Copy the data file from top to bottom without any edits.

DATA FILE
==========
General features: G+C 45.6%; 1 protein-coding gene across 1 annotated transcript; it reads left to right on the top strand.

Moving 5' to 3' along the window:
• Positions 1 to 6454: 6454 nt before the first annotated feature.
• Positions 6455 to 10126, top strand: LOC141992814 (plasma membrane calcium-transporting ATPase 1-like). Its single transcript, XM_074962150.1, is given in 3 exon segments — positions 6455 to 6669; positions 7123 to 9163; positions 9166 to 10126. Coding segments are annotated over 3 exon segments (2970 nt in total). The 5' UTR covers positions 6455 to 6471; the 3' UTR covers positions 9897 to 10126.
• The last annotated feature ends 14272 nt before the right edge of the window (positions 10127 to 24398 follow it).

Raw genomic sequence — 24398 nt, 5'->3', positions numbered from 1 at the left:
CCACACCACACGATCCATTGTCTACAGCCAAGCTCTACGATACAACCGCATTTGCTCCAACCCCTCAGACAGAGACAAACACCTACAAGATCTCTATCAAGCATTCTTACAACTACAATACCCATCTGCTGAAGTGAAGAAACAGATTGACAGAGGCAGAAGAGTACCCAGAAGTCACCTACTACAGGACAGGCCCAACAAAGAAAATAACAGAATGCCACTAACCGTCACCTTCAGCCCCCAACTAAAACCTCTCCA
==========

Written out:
General features: G+C 45.6%; 1 protein-coding gene across 1 annotated transcript; it reads left to right on the top strand.

Moving 5' to 3' along the window:
• Positions 1 to 6454: 6454 nt before the first annotated feature.
• Positions 6455 to 10126, top strand: LOC141992814 (plasma membrane calcium-transporting ATPase 1-like). Its single transcript, XM_074962150.1, is given in 3 exon segments — positions 6455 to 6669; positions 7123 to 9163; positions 9166 to 10126. Coding segments are annotated over 3 exon segments (2970 nt in total). The 5' UTR covers positions 6455 to 6471; the 3' UTR covers positions 9897 to 10126.
• The last annotated feature ends 14272 nt before the right edge of the window (positions 10127 to 24398 follow it).

Raw genomic sequence — 24398 nt, 5'->3', positions numbered from 1 at the left:
CCACACCACACGATCCATTGTCTACAGCCAAGCTCTACGATACAACCGCATTTGCTCCAACCCCTCAGACAGAGACAAACACCTACAAGATCTCTATCAAGCATTCTTACAACTACAATACCCATCTGCTGAAGTGAAGAAACAGATTGACAGAGGCAGAAGAGTACCCAGAAGTCACCTACTACAGGACAGGCCCAACAAAGAAAATAACAGAATGCCACTAACCGTCACCTTCAGCCCCCAACTAAAACCTCTCCA